Three Part Blog
Part 3: Security and Employee use of the Internet
Internet Security has become an umbrella term covering everything from identity theft to virus protection to using firewalls to keep outsiders out (except when you want them in). This article focuses on intentional as well as the inadvertent insider threat and address security concerns managers must understand when employees use company resources to access the Internet.
One of Pearl Software’s quickest success stories was a customer who kept losing competitive bids for contracts based on price. Fearing an inside leak, the customer installed our Employee Internet Management software and quickly discovered that one of his employees was being compensated for emailing confidential bid details to a major competitor. Another of our customers, a large hospital, was inundated with viruses – the digital sort. Computer viruses were frequently plaguing its systems, rendering them useless at times. Antivirus and antispyware software tools would successfully clean up defiled systems, but only after they wreaked havoc for users and the IT staff. The hospital installed Internet monitoring software in order to identify usage patterns and determine and block likely Web sites and users that were the root cause of their issues. The hospital’s primary concern was that an employee could inadvertently download a trojan, making an infected computer a gateway to external hackers and providing unauthorized access to patient information.
Industrial espionage has always been a security concern. Cybercrime also involves the buying and selling of intellectual property - a company’s new product designs, proprietary financial information and confidential memos. An increasing percentage of valuable corporate data is being electronically siphoned and sold to the competition. As the Wall Street Journal reported, the biggest threats to information security often don’t come from hackers. They come from a company’s own employees. The insider threat and internal surrogates are the focus of the Department of Homeland Security’s National Cyber Security Division. Malicious acts by disgruntled employees, viruses picked up in e-mail spam or from seemingly innocuous Web sites and corporate espionage are all areas that require conscientious governance.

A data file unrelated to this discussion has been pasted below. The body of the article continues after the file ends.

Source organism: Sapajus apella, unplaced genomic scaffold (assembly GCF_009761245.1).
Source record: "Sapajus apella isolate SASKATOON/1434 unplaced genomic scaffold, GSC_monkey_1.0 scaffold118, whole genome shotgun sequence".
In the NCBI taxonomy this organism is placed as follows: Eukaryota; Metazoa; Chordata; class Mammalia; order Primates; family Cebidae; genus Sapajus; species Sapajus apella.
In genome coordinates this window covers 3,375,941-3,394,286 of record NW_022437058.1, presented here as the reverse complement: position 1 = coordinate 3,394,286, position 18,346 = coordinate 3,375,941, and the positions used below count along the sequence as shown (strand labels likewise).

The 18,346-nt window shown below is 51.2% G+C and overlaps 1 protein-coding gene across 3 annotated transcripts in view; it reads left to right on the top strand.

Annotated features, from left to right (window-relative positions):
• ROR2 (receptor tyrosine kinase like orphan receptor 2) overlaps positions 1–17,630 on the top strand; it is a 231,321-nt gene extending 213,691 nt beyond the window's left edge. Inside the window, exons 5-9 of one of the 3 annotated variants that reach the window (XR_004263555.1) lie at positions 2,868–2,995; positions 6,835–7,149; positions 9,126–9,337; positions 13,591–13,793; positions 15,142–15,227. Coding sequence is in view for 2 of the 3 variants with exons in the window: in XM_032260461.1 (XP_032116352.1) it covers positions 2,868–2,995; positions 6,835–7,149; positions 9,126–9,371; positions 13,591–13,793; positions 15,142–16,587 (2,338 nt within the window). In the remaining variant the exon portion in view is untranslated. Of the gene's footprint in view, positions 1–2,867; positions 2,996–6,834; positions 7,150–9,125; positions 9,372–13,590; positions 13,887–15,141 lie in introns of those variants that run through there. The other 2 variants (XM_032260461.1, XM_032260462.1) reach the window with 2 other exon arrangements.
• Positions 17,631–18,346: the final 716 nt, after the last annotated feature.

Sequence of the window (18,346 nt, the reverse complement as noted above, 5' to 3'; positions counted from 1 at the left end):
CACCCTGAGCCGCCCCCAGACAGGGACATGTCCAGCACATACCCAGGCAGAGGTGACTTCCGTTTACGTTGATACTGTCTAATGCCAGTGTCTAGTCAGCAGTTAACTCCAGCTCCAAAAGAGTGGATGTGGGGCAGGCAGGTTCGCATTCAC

Security risks may also be inadvertent. Take Phishing for example. Here, a phony Web site dupes unsuspecting users by publishing Web pages with the look and feel of the authentic Web site it intends to mimic. Suppose your accounts payable clerk receives an email from what appears to be your company’s bank. She responds to the email which asks her to click on a Web link to update her email address. As expected, her Web browser opens and she is taken to a site that has been built with the exact look and feel of your bank’s Web site. As usual, the clerk is prompted to enter her secure user name and password. After entering her credentials, nothing visually happens. However, something very damaging does happen; The Phishing site has captured her credentials and the authors of the phony site can now access your account at the authentic bank Web site.
The Internet security team at CERT believes that most insider crimes go unreported not because they are handled internally, but because they are never discovered in the first place. The bottom line is if you are in business and your employees use computers, you need to protect your data against unauthorized access – both internally and external – and the best methods for doing so are always a balance between technology and personnel management.